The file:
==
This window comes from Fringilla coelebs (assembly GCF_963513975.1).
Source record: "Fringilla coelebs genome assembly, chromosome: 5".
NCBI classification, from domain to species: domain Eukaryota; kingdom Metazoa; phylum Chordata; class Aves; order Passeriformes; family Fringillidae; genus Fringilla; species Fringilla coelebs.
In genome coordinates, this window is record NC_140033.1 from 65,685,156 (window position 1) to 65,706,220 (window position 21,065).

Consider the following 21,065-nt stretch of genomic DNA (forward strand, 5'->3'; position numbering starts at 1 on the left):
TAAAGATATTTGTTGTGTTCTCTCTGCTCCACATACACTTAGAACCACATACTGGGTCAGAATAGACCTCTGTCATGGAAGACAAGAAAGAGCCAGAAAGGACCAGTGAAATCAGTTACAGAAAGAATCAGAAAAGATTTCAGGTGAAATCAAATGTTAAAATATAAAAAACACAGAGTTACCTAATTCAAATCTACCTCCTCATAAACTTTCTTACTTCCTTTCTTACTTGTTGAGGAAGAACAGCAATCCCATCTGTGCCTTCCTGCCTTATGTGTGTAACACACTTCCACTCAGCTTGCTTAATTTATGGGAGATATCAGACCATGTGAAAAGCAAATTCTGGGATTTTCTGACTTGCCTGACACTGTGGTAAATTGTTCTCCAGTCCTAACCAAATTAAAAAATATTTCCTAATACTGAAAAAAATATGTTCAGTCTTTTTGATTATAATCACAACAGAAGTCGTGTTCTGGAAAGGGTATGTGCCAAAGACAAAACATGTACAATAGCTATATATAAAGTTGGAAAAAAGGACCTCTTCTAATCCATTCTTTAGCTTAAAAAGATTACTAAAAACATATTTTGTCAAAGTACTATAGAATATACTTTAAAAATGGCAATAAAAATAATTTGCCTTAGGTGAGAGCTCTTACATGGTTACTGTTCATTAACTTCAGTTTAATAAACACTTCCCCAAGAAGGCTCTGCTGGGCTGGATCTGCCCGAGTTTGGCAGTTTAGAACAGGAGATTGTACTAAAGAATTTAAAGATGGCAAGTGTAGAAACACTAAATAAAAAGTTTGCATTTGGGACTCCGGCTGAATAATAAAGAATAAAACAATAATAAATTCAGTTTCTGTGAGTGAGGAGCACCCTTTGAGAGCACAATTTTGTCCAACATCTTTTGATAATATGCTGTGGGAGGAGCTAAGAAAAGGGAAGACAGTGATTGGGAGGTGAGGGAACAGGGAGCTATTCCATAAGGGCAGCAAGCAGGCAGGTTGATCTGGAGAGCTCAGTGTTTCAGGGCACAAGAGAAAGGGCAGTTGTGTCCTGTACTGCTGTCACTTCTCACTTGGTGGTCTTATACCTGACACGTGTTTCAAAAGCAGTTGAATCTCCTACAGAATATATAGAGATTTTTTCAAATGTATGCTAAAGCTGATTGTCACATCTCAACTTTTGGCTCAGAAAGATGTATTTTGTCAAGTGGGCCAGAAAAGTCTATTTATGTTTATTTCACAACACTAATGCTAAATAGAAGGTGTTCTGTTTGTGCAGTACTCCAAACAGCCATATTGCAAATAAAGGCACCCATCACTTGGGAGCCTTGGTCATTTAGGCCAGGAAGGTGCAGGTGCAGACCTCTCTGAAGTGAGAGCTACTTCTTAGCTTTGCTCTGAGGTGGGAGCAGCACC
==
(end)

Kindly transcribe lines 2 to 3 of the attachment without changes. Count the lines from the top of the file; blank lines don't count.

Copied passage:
Source record: "Fringilla coelebs genome assembly, chromosome: 5".
NCBI classification, from domain to species: domain Eukaryota; kingdom Metazoa; phylum Chordata; class Aves; order Passeriformes; family Fringillidae; genus Fringilla; species Fringilla coelebs.